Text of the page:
ravings, rantings and ramblings
An insane Wild Wild West cutout, out and out swashbuckling, masala, knock-out entertainment, leave-your-brains-at-home kinda film! That is Dabangg! And it would be incomplete without a mention of Salman Khan, without whom this film would just not have any flavour.
Now let us begin chronologially.
This film totally rests on the bulked up shoulders of Salman Khan. In fact, Salman has delivered one of his career best roles, where his slightly hammy style and wooden demeanor fits the character Chulbul Pandey to the tee. It was important to be a bit woody in this role; take note Neil Nitins and Johns of tinsel Town. Talking of Chulbul Pandey, I know of people who are already referring to Chulbul Pandey as a common noun as opposed to proper noun. After this film, Salman now is a mix of Rajinikanth and Clint Eastwood. Is that being too generous?
Ok, now let me get out the knives.
Technically, Dabangg is a sound film. However, the screenplay lacks momentum. At times, the film was as slow as Salman taking a turn. The storyline of this film is as thin as Salman’s moustache or maybe as waning as Anupam Kher’s hairline. Salman’s lip-synching is as stiff probably because of the strong spirit used to stick his moustache to his lip. Sometimes I felt the under-paid background dancers were singing more than Chulbul himself. Songs were force-fitted. Absurdity was king. Much as it was in the 70’s.
Dabangg was more of a Salman showreel. See Salman strut his stuff in trousers. See Salman strut his stuff in a vest. See Salman strut his stuff without his shirt. Haven’t we seen Salman strutting his stuff enough in Wanted?
The other thing that works for this film is location, location, location. Dabangg boasts of a perfect location; in the heart of Uttar Pradesh, a state in India. In fact, it is probably the second most correct thing in the film after Salman. This cow-belt of India is has been a hot seat to some hot and happening films; and a few not so hot ones. Think Bunty Aur Bubli, Omkara, Tashan, Ishqiya and now Dabangg! The benefits are aplenty as well. Costumes are less expensive as the men are usually topless or casually clad with a shawl on top. Neither do the actresses don’t need glam make-up nor do they require designer nothings to adorn them. Goons and cattle are aplenty to make the set look real. And there you have it, another sure-fire film to run.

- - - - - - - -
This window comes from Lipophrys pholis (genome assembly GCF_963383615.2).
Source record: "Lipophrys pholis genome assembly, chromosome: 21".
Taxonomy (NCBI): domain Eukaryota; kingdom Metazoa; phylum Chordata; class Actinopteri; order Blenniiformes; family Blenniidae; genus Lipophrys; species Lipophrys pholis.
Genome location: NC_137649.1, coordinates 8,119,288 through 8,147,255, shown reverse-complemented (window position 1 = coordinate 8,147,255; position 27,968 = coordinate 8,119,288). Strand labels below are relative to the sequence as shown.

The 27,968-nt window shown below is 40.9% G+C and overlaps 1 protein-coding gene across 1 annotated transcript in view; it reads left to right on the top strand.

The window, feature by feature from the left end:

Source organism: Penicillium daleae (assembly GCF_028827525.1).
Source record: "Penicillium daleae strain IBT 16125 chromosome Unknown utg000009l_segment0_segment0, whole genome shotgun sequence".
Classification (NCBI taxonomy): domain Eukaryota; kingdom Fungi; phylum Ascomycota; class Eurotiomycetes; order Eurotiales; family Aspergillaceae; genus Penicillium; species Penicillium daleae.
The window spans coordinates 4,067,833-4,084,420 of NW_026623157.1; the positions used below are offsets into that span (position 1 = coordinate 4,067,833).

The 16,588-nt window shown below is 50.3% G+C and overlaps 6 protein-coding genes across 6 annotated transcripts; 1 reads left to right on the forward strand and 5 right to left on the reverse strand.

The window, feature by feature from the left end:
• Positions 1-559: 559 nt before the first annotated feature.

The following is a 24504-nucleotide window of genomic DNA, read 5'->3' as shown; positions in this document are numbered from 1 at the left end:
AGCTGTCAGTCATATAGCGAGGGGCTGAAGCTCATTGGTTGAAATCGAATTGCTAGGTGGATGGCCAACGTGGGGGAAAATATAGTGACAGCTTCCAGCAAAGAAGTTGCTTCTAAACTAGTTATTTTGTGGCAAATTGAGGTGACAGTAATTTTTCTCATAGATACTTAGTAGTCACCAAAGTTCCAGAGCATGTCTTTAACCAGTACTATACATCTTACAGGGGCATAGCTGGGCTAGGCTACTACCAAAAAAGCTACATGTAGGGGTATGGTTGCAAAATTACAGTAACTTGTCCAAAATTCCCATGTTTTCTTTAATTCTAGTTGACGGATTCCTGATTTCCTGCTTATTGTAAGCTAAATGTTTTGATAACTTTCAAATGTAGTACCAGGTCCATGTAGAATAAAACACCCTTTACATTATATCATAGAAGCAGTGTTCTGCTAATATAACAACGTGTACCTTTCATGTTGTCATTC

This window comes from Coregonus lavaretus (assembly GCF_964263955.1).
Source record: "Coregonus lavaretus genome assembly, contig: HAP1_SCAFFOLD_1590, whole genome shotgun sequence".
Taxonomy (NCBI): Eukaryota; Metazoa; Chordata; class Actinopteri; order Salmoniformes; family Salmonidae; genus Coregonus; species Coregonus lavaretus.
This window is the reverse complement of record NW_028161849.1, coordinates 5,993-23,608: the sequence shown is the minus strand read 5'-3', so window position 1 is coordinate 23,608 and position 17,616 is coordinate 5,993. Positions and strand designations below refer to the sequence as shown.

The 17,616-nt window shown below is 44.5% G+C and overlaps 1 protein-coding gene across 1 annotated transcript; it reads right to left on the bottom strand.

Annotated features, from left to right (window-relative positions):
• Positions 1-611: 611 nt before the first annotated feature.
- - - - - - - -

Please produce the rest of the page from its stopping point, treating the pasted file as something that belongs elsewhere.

Sonu Sood is good and effective as Chedi Singh, the Ray-Ban toting villain. Sood certainly has been showing some good range, right from his Yuva days with Mani Ratnam, to Jodhaa-Akbar and City of Life (that was the highlight of Dubai International Film Festival).
Shotgun Shatrughan Sinha’s daughter makes her debut in this film. Good for her, but I doubt she is going to get her second film anytime soon. Unless of course, Arbaaz Khan decides to make Dabangg part 2.
And I must give it to Arbaaz Khan for coming up with such a lovely revenue model for making a film. The money invested in making a film, keeps rolling within the family. How does he do that, you ask? Simple, I say. He has a brother who is a hero, he has another brother who directs and also doubles up as an actor, he himself acts (although that sentence was a joke) and dons the role of a villain at times and he has a wife who does a sweaty sleazy item number. So, the money stays in the family.
Good move for an Eid launch, Dabangg has raked in more money than the opening of 3 Idiots, which was the last standing record. Does Dabangg have that much of a bang, you ask? No, I say. No repeat value. No DVD value. One time watch. Throw some popcorn and forget about it. However 3 Idiots certainly has some serious repeat value and DVD value as well.